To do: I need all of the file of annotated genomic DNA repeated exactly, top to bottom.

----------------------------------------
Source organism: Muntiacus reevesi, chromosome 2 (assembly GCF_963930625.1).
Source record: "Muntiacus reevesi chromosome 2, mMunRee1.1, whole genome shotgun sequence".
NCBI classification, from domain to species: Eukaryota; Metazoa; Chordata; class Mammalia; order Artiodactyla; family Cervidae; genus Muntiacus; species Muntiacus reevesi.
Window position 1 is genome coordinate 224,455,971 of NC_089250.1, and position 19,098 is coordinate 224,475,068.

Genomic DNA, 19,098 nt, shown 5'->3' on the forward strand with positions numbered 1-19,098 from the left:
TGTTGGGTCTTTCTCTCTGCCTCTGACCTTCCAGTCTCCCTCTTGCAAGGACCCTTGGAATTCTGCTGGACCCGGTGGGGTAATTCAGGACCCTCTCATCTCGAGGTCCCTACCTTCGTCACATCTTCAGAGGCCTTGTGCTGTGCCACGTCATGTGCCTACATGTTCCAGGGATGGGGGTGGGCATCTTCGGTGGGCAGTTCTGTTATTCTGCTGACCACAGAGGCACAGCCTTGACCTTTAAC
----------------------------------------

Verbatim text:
Source organism: Muntiacus reevesi, chromosome 2 (assembly GCF_963930625.1).
Source record: "Muntiacus reevesi chromosome 2, mMunRee1.1, whole genome shotgun sequence".
NCBI classification, from domain to species: Eukaryota; Metazoa; Chordata; class Mammalia; order Artiodactyla; family Cervidae; genus Muntiacus; species Muntiacus reevesi.
Window position 1 is genome coordinate 224,455,971 of NC_089250.1, and position 19,098 is coordinate 224,475,068.

Genomic DNA, 19,098 nt, shown 5'->3' on the forward strand with positions numbered 1-19,098 from the left:
TGTTGGGTCTTTCTCTCTGCCTCTGACCTTCCAGTCTCCCTCTTGCAAGGACCCTTGGAATTCTGCTGGACCCGGTGGGGTAATTCAGGACCCTCTCATCTCGAGGTCCCTACCTTCGTCACATCTTCAGAGGCCTTGTGCTGTGCCACGTCATGTGCCTACATGTTCCAGGGATGGGGGTGGGCATCTTCGGTGGGCAGTTCTGTTATTCTGCTGACCACAGAGGCACAGCCTTGACCTTTAAC